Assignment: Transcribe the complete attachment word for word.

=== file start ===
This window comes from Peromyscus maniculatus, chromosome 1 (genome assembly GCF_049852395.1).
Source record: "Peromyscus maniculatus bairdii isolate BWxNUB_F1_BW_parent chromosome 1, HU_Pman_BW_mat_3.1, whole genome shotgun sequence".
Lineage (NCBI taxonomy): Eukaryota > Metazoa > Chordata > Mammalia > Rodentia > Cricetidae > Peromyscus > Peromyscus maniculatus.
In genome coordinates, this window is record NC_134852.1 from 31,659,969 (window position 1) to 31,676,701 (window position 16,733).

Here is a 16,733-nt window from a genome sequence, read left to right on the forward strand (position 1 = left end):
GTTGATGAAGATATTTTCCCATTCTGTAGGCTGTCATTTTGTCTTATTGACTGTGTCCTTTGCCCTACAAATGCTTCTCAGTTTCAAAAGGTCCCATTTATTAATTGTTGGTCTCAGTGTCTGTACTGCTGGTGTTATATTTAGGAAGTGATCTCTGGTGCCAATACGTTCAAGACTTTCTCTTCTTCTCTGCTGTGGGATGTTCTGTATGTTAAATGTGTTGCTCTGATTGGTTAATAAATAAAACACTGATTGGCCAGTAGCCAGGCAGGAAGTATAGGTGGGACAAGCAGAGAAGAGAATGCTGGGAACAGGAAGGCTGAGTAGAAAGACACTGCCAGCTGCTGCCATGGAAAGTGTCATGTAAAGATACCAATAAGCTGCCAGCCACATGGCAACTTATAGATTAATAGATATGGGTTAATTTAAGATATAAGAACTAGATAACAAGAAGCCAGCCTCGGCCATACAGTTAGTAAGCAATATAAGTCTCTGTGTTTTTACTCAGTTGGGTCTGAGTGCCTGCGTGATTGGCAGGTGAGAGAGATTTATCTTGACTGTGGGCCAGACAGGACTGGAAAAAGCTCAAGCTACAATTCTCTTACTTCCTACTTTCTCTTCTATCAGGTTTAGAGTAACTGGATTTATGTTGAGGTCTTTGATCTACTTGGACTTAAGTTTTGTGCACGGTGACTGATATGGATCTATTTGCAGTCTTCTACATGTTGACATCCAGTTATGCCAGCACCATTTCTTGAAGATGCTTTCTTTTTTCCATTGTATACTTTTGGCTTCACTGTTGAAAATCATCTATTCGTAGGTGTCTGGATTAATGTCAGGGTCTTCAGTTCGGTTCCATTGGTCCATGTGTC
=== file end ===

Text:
This window comes from Peromyscus maniculatus, chromosome 1 (genome assembly GCF_049852395.1).
Source record: "Peromyscus maniculatus bairdii isolate BWxNUB_F1_BW_parent chromosome 1, HU_Pman_BW_mat_3.1, whole genome shotgun sequence".
Lineage (NCBI taxonomy): Eukaryota > Metazoa > Chordata > Mammalia > Rodentia > Cricetidae > Peromyscus > Peromyscus maniculatus.
In genome coordinates, this window is record NC_134852.1 from 31,659,969 (window position 1) to 31,676,701 (window position 16,733).

Here is a 16,733-nt window from a genome sequence, read left to right on the forward strand (position 1 = left end):
GTTGATGAAGATATTTTCCCATTCTGTAGGCTGTCATTTTGTCTTATTGACTGTGTCCTTTGCCCTACAAATGCTTCTCAGTTTCAAAAGGTCCCATTTATTAATTGTTGGTCTCAGTGTCTGTACTGCTGGTGTTATATTTAGGAAGTGATCTCTGGTGCCAATACGTTCAAGACTTTCTCTTCTTCTCTGCTGTGGGATGTTCTGTATGTTAAATGTGTTGCTCTGATTGGTTAATAAATAAAACACTGATTGGCCAGTAGCCAGGCAGGAAGTATAGGTGGGACAAGCAGAGAAGAGAATGCTGGGAACAGGAAGGCTGAGTAGAAAGACACTGCCAGCTGCTGCCATGGAAAGTGTCATGTAAAGATACCAATAAGCTGCCAGCCACATGGCAACTTATAGATTAATAGATATGGGTTAATTTAAGATATAAGAACTAGATAACAAGAAGCCAGCCTCGGCCATACAGTTAGTAAGCAATATAAGTCTCTGTGTTTTTACTCAGTTGGGTCTGAGTGCCTGCGTGATTGGCAGGTGAGAGAGATTTATCTTGACTGTGGGCCAGACAGGACTGGAAAAAGCTCAAGCTACAATTCTCTTACTTCCTACTTTCTCTTCTATCAGGTTTAGAGTAACTGGATTTATGTTGAGGTCTTTGATCTACTTGGACTTAAGTTTTGTGCACGGTGACTGATATGGATCTATTTGCAGTCTTCTACATGTTGACATCCAGTTATGCCAGCACCATTTCTTGAAGATGCTTTCTTTTTTCCATTGTATACTTTTGGCTTCACTGTTGAAAATCATCTATTCGTAGGTGTCTGGATTAATGTCAGGGTCTTCAGTTCGGTTCCATTGGTCCATGTGTC